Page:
Get Baked (Get Iced?): Winter Storm Hercules

In case you haven’t heard, the Northeast U.S. is currently being buried under a giant snowy blanket. The Weather Channel is calling it “Winter Storm Hercules,” because they are very effective at using scare tactics to draw in readers. Their competitors are annoyed.

Hercules has a sword and cape, and therefore, needs no winter gear. via and Wikia

Hercules has a sword and cape, and therefore, needs no winter gear. via and Wikia

I’m visiting Boston, snowed in with some of my best friends, who have been sent home early from work. My fingers are so cold it’s hard to type, and I’m wearing two sweaters.

But the snow doesn’t have to be all scary Weather Channel headlines and icicle fingers. Snow should be about snow days and no work and snowpeople and snowanimals and igloos. Before the temperature dropped to 9 degrees, I went out to collect snow for desserts.

There’s the classic way to make your own ice cream using the plastic bag in ice method, and you can substitute the ice that doesn’t get eaten with snow that doesn’t get eaten. That’s not what we’re about today. I always loved eating the snow as a kid, so today, we’re going to eat the snow, and I will provide some guidance for how to make it tasty.



Step 1: Collect your snow.

No matter where you’re collecting snow from, make sure you collect it from a clean patch of that has not yet been subject to snowplows or the feet of children, adults, dogs, cats, deer, squirrels, moose or other peeing and stomping creatures. I trekked out to the park down the street to collect this pot of snow then came back to the apartment and decided that, despite the pristine snowscape of the park, too many dogs poop there on the regular. I ditched that pot, and collected some off the porch. Less romantic, probably cleaner. If you have a quiet and uninterrupted location, you can leave a bowl outside to collect the snow, which might also be helpful in preventing contamination.

Are you a person who sees this and thinks, “Great but I really don’t want to eat snow because pollution!” or “Great but I don’t have any snow because geography!” You can make snow in a blender.

Store your snow outside or in the freezer and proceed to step two.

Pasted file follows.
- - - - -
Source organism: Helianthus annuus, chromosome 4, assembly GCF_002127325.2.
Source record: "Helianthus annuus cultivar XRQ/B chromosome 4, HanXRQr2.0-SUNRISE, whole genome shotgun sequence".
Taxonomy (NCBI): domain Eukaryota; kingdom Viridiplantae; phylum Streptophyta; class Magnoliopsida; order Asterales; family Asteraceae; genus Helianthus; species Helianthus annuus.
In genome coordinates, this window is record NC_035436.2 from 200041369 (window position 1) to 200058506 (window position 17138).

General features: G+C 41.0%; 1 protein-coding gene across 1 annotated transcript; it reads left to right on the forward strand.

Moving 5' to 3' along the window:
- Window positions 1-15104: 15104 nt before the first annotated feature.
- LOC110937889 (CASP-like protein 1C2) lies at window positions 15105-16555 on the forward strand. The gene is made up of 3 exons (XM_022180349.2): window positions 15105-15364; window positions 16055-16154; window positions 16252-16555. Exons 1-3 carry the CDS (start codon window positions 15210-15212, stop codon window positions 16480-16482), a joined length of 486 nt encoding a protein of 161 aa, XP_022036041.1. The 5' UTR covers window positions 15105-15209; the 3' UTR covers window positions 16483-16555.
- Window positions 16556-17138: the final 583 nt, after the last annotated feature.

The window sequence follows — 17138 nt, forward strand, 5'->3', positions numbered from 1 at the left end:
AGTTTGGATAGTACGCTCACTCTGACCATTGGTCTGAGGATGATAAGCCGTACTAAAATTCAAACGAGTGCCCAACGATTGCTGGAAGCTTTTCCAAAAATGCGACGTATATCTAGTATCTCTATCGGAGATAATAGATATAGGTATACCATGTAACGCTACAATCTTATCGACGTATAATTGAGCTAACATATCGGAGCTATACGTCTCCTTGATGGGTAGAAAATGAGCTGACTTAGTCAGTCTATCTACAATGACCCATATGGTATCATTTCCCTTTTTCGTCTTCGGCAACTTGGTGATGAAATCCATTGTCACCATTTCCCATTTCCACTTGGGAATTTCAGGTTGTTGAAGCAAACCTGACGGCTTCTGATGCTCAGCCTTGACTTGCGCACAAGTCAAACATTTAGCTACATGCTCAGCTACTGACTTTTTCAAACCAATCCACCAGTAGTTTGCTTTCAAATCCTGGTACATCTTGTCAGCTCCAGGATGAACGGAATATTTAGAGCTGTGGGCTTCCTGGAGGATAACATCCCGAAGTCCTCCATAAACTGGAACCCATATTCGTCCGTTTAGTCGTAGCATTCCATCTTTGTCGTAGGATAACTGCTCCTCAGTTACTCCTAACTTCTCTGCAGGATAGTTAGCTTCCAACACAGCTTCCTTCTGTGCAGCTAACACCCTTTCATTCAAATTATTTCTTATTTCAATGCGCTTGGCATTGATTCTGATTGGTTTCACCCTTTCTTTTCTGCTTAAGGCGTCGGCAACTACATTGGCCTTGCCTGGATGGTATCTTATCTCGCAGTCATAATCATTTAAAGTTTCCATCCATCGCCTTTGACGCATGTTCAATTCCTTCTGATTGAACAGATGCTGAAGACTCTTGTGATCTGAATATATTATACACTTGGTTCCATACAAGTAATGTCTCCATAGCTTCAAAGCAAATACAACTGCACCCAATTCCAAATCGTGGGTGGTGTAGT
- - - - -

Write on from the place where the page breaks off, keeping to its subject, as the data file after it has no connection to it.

Mix up your milks!

Mix up your milks!

Step 2: Gather your snow accoutrements

These were mine:

maple syrup
almond milk
soy milk

But improvise! Try different kinds of milk, vegan or otherwise, and add different flavors. Coffee might be a good addition, and fruit syrups could contribute to a snow cone situation.

Step 3: Put it All Together

The internet has a lot of advice on this. I read a few things and then mostly made my own way.

Attempt 1: Snowcream

Mix snow, almond milk, vanilla, and maple syrup until it looks and tastes like ice cream.

This is definitely just as good as vegan ice cream you buy for $5 a pint.

This is definitely just as good as vegan ice cream you buy for $5 a pint.

Attempt 2: Maple Taffy

I had a Little House on the Prairie picture book about what they did at Christmastime in the little house in the Big Woods. They made maple candy on the snow. I set out to do that. I packed snow into a baking dish, stored it in the freezer, and then boiled maple syrup:

Ready to go.

Ready to go.

And then I drizzled it over the snow, to cool it quickly and have it solidify into the candies…

…and it just melted.

Laura Ingalls Wilder never wrote about Ma messing this up, but I bet she did at some point.

Laura Ingalls Wilder never wrote about Ma messing this up, but I bet she did at some point.

I’m not sure what exactly went wrong – either it wasn’t cold enough, or the snow was too fluffy. Now we have a pan of maple snow. Over at the Kitchn, Faith Durand made Little House in the Big Woods-inspired maple taffy successfully.

I mixed soy milk and vanilla into the failed maple taffy pan to make more snow cream. It worked out.

I dusted the top with cinnamon.

I dusted the top with cinnamon.

What kind of snow are you eating today?

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Maddie lives and writes in Philadelphia. On Autostraddle, she writes about economic justice, prisons and immigration detention, education, her family, maps and occasionally Tegan and Sara. She graduated from Vassar College with a degree in Women’s Studies and a strong friendship with the Geography department. You can find her on Twitter or her website.

Maddie has written 66 articles for us.


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    Yes!! I love snow cream! We made it on the rare snowy days when I was a kid in Texas, and it was one of those treats that I was super excited to realize I could have as much of as I wanted as an adultadult (especially living in snowy states)! (and, yes, substitute for meals sometimes…) But most of the time when I talk to other people about it, they have no clue what I’m waxing poetic about.

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